"Sir John Gilbert has the facility of thinking out his subject at the end of his penciL He extemporizes on paper as a musician does on the piano; a theme given, he can reduce it to form; a narrative read, he at once knows how best a picture can be made. His fertility of pictorial invention is inexhaustible. He makes his whole picture speak; he is not only painter, but actor; and nature and human nature are his stage properties." J. B. Atkinson in English Artists of the Present Day.
"Sir John Gilbert is one of those painters whose manner is such that we have no desire to see it changed; for in his smaller drawings there is a sweetness and a spirit apparent in the work of but few others." -- Art Journal, June, 1873.
"Sir John Gilbert's 'Cardinal Wolsey at Leicester' [R. A., 1877] is a fine historical work, full of the gorgeous color and exquisite roundness of outline characteristic of this famous artist." -- London Letter to New York Times, June 14, 1877.
"Sir John Gilbert is well known among us by his masterly illustration of old-time scenes." -- Benjamin's Contemporary Art in Europe.[Artists of the Nineteenth Century, their Work & Biographical Sketches, Clara Erskine Clement & Laurence Hutton, 1879.]
GILBERT, Sir John; this eminent artist was born at Blackheath in 1817. His father was a captain in the Royal East London Militia, who, after the disbanding of his regiment, adopted the calling of an estate agent, and young Gilbert was brought up to the same business. Early in his life, after a very scanty education, he was placed with a firm in Charlotte Row, City of London, as a clerk; but the work was such a drudgery to him, and his interests were so completely on the side of art, that after two years his parents were convinced of their error, and allowed him to select his profession and devote himself to art.
From the very earliest years he had sketched with more than ordinary ability, and had taken off prizes repeatedly for his drawings, but he needed education, and on release from the work of the office he set about obtaining it. He failed in his attempt to enter the Academy schools, greatly to his father's disappointment; but he placed himself under George Lance, who had been a pupil of Haydon, and worked for a while in his studio. He also attended evening classes, and filled up every scrap of his time by sketching and by learning from others wherever he could. At the age of nineteen he sent in his first picture for exhibition, a water-colour of the 'Arrest of Lord Hastings,' which was hung at the Society of British Artists in 1836. Two years after that, he was exhibiting at tlie Royal Academy, and there he exhibited till 1851, when a picture of his, having been badly hung, he declined to send in on the following year, and continued, with the exception of a single exhibit in 1863, his refusal to have anything to do with the Academy. In 1867, however, he was persuaded to return to the Gallery, and from that time to the date of his death he was a constant exhibitor. He became A.R.A. in 1872, and R.A. in 1876, and his works were always great attractions to the annual show at Burlington House.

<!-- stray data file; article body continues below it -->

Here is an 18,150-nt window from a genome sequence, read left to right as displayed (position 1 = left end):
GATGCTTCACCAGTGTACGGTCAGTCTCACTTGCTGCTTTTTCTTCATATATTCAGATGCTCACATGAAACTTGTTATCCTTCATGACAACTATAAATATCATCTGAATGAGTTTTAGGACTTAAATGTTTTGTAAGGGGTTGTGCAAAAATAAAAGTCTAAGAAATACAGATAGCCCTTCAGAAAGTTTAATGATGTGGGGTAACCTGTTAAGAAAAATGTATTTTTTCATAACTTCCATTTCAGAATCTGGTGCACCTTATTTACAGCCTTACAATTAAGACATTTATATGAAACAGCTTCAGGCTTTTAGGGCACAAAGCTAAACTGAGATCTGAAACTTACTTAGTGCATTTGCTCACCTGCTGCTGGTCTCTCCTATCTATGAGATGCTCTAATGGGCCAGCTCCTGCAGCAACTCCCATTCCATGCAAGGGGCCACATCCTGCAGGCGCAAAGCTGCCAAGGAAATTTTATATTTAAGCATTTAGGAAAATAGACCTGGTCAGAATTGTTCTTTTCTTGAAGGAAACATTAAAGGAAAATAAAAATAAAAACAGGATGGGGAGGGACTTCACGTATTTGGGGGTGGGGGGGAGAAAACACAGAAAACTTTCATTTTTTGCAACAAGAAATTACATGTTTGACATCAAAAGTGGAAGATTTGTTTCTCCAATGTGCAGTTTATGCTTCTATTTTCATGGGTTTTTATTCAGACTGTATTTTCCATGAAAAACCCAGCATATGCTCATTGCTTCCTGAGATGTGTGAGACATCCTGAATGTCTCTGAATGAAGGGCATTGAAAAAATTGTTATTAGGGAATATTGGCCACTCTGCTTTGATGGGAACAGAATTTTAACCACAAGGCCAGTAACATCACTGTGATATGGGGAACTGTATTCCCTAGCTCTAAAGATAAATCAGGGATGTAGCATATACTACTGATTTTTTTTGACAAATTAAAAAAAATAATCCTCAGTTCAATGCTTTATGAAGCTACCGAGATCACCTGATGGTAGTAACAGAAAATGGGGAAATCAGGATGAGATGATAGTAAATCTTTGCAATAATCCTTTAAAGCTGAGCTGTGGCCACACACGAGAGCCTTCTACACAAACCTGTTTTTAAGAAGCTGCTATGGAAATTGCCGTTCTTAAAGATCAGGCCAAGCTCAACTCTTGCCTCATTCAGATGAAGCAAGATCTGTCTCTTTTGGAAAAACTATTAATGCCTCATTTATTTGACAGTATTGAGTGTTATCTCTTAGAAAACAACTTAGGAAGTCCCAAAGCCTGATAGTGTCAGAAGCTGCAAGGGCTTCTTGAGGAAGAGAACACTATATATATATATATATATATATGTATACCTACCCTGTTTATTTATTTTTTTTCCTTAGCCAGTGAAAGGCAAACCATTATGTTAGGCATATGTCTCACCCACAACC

He was elected an Associate of the Old Water-Colour Society as far back in his career as 1852, and in the following year became a full member. In 1871, he was President, and at that time the honour of knighthood was conferred upon him by Queen Victoria. Many of his works he had kept in his own hands, refusing to part with them on any consideration, and his purpose in such action was revealed in 1893, when, having gathered together a large collection of his pictures, he presented them to the various important art galleries of the country, giving them to the Guildhall Gallery in London, and to the Galleries of Birmingham, Blackburn, Liverpool, and Manchester. His large collection of sketch-books he presented to the Royal Academy. His gifts were received with much acclamation, and the City of London gave him its freedom, he being the first artist upon whom such a signal honour had been conferred. His most popular work was that of an illustrator, and it is in this department of his labours that he has earned undying fame. In Punch and the Illustrated London News his best work can be seen, whilst such books as Mackey's Thames, Knight's Shakespeare, Wordsworth, Scott, Cowper, Longfellow, Percy Tales, English Ballads, and the Proverbs of Solomon, owe much of their interest and delight to the charming and always suitable illustrations which Gilbert drew for then. The extraordinary feature of the whole of his work is that it was not drawn from models. He had so stocked his mind with figures, with ornaments, and with scenes, from his constant habit of sketching upon every occasion, that he could sit down wherever he was and prepare a drawing, wliich was wonderful in its accuracy and in its dramatic force.